MSF Updates Its Basic RiderCourse Curriculum

It is no surprise that statistics from the NHTSA show that motorcycle accidents and injuries are on the rise. According to the 2012 Motor Vehicle Crash report published by the NHTSA, motorcycle fatalities for that year rose to 4,957, up seven percent from 2011, while injuries increased 15% to 93,000. While the NHTSA statistics are misleading because the motorcycle category includes mopeds, scooters, three-wheelers, pocket bikes, mini bikes, and off-road vehicles, new riders need every advantage they can afford. The Motorcycle Safety Foundation has taken notice of these statistics and has revised the curriculum for its Basic RiderCourse to include a new Basic eCourse, which students will take prior to in-person instruction.

Yamaha Trademarks “R1S” & “R1M” at USPTO – “YZF-R1M” Trademarked Abroad – But Why?

Are new Yamaha YZF-R1 models coming down the pipe? That’s the question being asked after trademark filings in the US and abroad tipped off Yamaha Motor’s intention to use “R1S”, “R1M”, and “YZF-R1M” for motorcycle, scooter, and three-wheeled purposes. The filings are being taken as hints towards a possible multiple trim levels of the Yamaha YZF-R1 superbike, with the “S” and “M” designations being different spec machines than the current base model. The “S” nomenclature is a popular one in the two and four-wheeled world, though “M” would certainly be a novel designation, outside of say…BMW.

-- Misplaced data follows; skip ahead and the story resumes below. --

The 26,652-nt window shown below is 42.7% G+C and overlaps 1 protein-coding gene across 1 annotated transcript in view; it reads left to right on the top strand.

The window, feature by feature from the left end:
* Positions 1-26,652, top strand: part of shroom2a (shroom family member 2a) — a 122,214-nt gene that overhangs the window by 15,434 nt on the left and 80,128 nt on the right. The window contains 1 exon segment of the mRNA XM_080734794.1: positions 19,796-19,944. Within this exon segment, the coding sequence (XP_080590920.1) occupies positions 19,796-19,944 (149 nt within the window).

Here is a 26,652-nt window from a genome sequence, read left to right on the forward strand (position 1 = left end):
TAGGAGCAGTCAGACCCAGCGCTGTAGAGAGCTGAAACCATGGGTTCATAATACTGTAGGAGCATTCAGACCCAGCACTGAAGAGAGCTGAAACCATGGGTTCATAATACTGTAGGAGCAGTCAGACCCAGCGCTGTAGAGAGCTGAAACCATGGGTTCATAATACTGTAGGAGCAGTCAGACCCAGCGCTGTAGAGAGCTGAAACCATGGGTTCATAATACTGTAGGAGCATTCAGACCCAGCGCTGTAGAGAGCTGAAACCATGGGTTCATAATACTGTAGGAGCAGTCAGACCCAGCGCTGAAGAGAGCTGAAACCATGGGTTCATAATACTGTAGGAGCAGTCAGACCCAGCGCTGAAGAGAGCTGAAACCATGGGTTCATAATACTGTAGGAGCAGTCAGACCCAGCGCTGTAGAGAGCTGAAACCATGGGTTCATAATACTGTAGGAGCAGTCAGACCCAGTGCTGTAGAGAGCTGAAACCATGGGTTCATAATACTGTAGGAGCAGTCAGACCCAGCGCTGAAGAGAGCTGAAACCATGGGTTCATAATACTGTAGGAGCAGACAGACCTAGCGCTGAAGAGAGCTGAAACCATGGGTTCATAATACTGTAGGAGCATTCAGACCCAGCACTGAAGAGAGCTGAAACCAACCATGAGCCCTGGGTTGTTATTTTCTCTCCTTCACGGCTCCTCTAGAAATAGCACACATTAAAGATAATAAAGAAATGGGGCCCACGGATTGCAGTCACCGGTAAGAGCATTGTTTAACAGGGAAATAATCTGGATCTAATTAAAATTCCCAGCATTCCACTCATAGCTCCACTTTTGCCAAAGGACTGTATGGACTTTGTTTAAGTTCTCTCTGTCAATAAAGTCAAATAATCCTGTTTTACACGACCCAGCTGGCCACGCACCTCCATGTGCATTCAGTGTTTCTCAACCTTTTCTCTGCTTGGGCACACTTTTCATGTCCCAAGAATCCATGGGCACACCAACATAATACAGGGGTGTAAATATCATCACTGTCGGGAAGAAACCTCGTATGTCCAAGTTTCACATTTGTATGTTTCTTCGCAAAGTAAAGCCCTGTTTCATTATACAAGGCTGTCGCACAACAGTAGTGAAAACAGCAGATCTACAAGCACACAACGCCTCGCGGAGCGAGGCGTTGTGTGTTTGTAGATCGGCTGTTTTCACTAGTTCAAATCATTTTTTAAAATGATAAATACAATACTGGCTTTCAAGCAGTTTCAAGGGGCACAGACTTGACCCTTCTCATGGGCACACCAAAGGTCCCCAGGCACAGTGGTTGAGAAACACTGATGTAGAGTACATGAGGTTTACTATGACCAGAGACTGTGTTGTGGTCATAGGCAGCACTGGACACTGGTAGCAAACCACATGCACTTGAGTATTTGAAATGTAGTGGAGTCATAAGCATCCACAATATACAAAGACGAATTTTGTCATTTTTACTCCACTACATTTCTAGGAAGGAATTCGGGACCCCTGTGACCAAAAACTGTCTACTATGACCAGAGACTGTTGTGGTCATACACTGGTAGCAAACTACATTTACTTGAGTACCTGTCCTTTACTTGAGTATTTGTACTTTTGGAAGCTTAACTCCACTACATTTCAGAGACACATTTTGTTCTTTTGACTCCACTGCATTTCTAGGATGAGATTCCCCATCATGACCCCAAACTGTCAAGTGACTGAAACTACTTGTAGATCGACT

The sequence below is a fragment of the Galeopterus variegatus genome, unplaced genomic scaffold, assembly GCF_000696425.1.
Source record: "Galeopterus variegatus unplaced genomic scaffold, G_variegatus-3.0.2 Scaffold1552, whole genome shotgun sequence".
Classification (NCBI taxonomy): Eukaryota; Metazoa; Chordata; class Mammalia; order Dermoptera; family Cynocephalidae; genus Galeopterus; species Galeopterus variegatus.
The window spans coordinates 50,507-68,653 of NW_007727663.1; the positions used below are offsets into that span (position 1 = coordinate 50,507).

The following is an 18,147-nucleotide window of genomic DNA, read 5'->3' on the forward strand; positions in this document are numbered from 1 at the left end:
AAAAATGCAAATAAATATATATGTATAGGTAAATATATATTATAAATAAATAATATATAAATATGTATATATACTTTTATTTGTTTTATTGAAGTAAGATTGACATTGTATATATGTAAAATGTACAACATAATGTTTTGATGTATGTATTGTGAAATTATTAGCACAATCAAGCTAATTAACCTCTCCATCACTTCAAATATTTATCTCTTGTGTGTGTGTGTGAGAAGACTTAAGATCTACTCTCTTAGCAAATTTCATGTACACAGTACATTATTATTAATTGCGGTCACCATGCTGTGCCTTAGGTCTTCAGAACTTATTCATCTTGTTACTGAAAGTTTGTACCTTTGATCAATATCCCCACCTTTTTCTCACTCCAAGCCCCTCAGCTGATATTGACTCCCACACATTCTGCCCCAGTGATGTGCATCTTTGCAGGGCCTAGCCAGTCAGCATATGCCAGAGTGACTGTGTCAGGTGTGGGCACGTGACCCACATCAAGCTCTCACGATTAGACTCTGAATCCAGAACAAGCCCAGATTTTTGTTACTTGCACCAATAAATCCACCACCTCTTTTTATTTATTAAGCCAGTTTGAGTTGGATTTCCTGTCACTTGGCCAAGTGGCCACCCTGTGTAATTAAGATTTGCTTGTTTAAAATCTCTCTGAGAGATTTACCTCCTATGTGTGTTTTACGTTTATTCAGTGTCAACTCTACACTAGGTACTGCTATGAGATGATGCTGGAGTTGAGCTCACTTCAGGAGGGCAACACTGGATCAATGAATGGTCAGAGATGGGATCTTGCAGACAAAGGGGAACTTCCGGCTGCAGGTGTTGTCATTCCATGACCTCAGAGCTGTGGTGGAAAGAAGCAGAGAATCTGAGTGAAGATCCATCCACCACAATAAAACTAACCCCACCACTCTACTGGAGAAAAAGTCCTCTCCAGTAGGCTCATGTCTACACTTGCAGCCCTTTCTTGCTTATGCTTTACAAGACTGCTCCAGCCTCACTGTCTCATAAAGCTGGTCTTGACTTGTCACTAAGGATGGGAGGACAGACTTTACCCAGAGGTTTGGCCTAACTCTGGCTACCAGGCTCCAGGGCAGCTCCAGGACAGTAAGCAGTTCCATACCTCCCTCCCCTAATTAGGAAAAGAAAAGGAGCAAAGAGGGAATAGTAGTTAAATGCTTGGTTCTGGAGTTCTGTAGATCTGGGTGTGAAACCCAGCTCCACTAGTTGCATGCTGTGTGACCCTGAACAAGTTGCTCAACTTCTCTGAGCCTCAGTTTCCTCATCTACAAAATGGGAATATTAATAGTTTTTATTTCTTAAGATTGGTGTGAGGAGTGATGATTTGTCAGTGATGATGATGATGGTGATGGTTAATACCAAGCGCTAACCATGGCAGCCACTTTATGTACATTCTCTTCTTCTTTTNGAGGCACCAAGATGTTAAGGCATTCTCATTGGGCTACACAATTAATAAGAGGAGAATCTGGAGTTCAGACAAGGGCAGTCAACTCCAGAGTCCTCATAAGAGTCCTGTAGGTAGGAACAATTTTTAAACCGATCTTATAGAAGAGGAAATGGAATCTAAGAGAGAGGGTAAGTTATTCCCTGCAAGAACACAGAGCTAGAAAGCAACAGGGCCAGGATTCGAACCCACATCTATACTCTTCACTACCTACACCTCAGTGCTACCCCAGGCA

Bell & COTA Create Texas-Themed Limited-Edition Helmet

Continuing its theme of making limited-edition helmets for premier-class US rounds, Bell Helmets has teamed up with the Circuit of the Americas and Chris Wood, of Airtrix, to create a Texas-themed Bell Star Carbon helmet, just in time for COTA’s MotoGP race next weekend. Available only until April 13th, the Bell/COTA helmet features a red, white, and blue flag motif on the front, with both the American and State of Texas flags visible, which then wrap around the rear to merge with a hardwood design, reminiscent of the floorboards in a Western saloon. The helmet is also crowned with a Longhorn cattle skull, which adds to the Texan motif. The specially designed helmet also features a horseshoe, the COTA logo, and the 2014 Red Bull MotoGP of The Americas logo.

Aprilia Mounting a Return to MotoGP in 2016

Towards the end of the 800cc era, MotoGP looked to be in dire condition. Grids were dwindling, factories were reducing their participation, and teams were in difficult financial straits indeed. By the end of 2011, there were just 17 full time entries, Suzuki was down to a single rider, and were about to pull out entirely for 2012. How different the situation looks today. In a recent interview with the official MotoGP.com website, Aprilia Corse’s new boss Romano Albesiano gave a brief outline of their plans. The Italian factory will continue to work with the IODA Racing team for 2014 to collect data on the electronics and tires, which they will use as input on an entirely new project being worked on for 2016.